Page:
If you’re asking for the justification, it was because I was a sad, lonely teenager who was afraid he was doomed to become the monster his forefathers were. I craved nothing more than to prove, with my every action, that I was the good son. Hilariously, I never was. I was a thief. I was a liar. Even when I stopped stealing and lying with every other breath (oh, that must have been around age 15) I jumped straight to arrogance and self-righteousness.  I cared more about how I looked than what I did. My heart was filled with the desire to validate my feelings and my self-image, rather than to submit to God and live as Jesus taught me to live.

Why? Because I’d been taught that I can’t trust anyone who talks about Jesus. I was raised to believe Jesus as nothing more than the stick people used to beat you into submission with or threaten you with damnation. I wasn’t armed with the tools necessary to defend myself.  I didn’t learn about the Armor of the Spirt until perhaps a month ago (literally).

I didn’t read the Bible. Even when I started reading the Bible, no one encouraged me. I just got tired of wondering what the truth was, so I went straight to the source. I’m telling anyone who wants to listen; that did more for me than a hundred people talking. By that time, I didn’t trust anyone. Men talking about a book other men had transcribed from thousands of other men more than 2,000 years ago.

The temptation was to refuse the Bible in its entirety because I, who’d only read a few chapters, maybe a book, here or there, couldn’t explain parts of it. Since I’ve actually read it, I feel differently.

A note on reporting. One must always know the source of their information.  The following source, Christian Apologetics and Research Ministry’s website, is, of course, a Christian site.

It says the translations of the Bible are 99.5% accurate. This is four percent more accurate than the Iliad, a book written at about 400 B.C.

Non-believers can throw other articles that refute this (I found a Newsweek article that did just that.)

So how about a bit of evidence from a third, independent source.  Here I found an article from Independent, a British news website.  According to Media Bias/Fact Check’s website, they lean left, but the information is “generally trustworthy for information.”

The key fact in that Independent article is that a 2,000-year-old scroll, the oldest biblical text ever found, had been digitally opened and read.  The text from that scroll “is 100 percent identical to the version of the Book of Leviticus that has been in use for centuries.”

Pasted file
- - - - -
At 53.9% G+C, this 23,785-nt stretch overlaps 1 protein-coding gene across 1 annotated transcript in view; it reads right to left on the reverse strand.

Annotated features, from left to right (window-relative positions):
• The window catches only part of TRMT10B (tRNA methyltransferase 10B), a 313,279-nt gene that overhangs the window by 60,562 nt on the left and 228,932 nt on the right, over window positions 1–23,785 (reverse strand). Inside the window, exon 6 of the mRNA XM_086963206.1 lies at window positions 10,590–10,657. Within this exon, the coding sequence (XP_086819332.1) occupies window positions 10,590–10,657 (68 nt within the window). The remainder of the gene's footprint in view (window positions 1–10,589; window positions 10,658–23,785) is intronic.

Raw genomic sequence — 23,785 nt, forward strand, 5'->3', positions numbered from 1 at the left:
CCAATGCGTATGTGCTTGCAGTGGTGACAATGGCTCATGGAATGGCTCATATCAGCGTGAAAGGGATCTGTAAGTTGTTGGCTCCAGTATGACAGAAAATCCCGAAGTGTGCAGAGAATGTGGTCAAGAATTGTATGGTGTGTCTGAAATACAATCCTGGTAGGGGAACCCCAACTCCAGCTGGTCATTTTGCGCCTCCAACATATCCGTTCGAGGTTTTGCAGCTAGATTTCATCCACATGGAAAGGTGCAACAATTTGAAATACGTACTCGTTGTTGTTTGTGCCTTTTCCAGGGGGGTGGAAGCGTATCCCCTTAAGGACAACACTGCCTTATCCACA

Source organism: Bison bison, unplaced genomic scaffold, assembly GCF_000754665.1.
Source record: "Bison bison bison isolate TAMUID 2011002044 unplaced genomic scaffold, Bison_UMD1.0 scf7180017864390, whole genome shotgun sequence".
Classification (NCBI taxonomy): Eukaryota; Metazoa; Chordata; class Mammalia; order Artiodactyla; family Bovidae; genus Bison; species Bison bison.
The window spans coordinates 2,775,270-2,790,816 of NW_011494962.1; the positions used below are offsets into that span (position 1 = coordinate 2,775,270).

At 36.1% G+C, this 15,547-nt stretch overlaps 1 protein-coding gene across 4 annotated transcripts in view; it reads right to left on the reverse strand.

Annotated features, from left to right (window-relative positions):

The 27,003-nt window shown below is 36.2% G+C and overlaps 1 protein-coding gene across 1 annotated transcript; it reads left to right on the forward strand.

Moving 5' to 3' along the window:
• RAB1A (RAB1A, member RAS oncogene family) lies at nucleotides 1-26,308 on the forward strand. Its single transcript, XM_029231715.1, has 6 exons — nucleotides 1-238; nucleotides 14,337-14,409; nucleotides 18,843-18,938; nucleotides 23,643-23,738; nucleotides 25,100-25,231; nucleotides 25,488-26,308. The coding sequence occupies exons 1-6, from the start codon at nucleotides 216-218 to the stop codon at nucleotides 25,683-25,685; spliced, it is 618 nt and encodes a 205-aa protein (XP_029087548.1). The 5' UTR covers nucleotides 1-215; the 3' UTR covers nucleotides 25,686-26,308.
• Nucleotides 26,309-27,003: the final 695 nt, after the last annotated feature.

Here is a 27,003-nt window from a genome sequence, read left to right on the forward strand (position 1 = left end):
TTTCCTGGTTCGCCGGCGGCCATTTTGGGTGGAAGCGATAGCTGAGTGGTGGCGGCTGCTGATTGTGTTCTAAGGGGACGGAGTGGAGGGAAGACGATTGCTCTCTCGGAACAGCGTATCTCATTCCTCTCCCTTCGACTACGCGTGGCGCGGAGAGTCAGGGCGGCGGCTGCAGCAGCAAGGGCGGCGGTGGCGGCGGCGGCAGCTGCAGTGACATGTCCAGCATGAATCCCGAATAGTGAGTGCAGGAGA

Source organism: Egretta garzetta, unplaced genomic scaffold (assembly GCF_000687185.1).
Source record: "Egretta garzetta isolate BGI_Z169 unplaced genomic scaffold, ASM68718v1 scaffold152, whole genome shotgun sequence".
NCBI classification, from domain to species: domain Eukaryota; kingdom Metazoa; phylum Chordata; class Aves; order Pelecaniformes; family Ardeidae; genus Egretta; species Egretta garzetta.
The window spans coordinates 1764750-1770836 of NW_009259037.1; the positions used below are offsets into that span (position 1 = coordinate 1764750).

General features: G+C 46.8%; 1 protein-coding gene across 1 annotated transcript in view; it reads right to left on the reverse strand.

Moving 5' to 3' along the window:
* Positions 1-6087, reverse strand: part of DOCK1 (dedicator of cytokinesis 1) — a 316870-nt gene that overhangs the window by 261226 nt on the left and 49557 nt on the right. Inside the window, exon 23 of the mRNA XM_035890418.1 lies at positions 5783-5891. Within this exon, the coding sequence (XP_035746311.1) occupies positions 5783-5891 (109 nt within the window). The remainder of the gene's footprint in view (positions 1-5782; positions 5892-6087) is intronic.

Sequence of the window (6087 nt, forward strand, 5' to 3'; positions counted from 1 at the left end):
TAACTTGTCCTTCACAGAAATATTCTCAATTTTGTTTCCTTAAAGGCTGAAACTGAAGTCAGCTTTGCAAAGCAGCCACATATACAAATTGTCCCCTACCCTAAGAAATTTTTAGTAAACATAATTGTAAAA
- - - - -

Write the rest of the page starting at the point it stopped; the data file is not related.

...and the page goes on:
Here’s another article from National Geographic’s website about the same scroll that at least corroborates with the above statement. In 15 years of journalism, if you can get three independent sources to say the same thing, you can trust that information.

This tells me at the very least the Bible was translated accurately.  People can debate the “reality” of the events, but I don’t think there’s any legitimate, scientific evidence to support an argument that the translations themselves are not accurate.  This is not related to altered Bibles for branch religions. Neither is that what this particular statement is about.

This all leads me to my point. Accurate or not, I had no foundation of how to act as a member of a family. Being shown the Lord’s Supper or the book of Matthew or Mark would have at least given me some sort of anchor. I can’t say I would have listened or not, but I can say I wish I’d have had the chance.

If you have other questions regarding my faith or thoughts or actions at this point, feel free to ask, and I’ll add them to the blog.  I try to ensure these passages are self reflective. My chaplain told me to take this opportunity to look at myself, but at the moment, those were the only real thoughts going through my mind. Questions might help me remember other thoughts or parts of The Bible I’d overlooked while typing this post.

Thanks for reading

Matt

A June Book Cover of the Month Update

A June Book Cover of the Month Update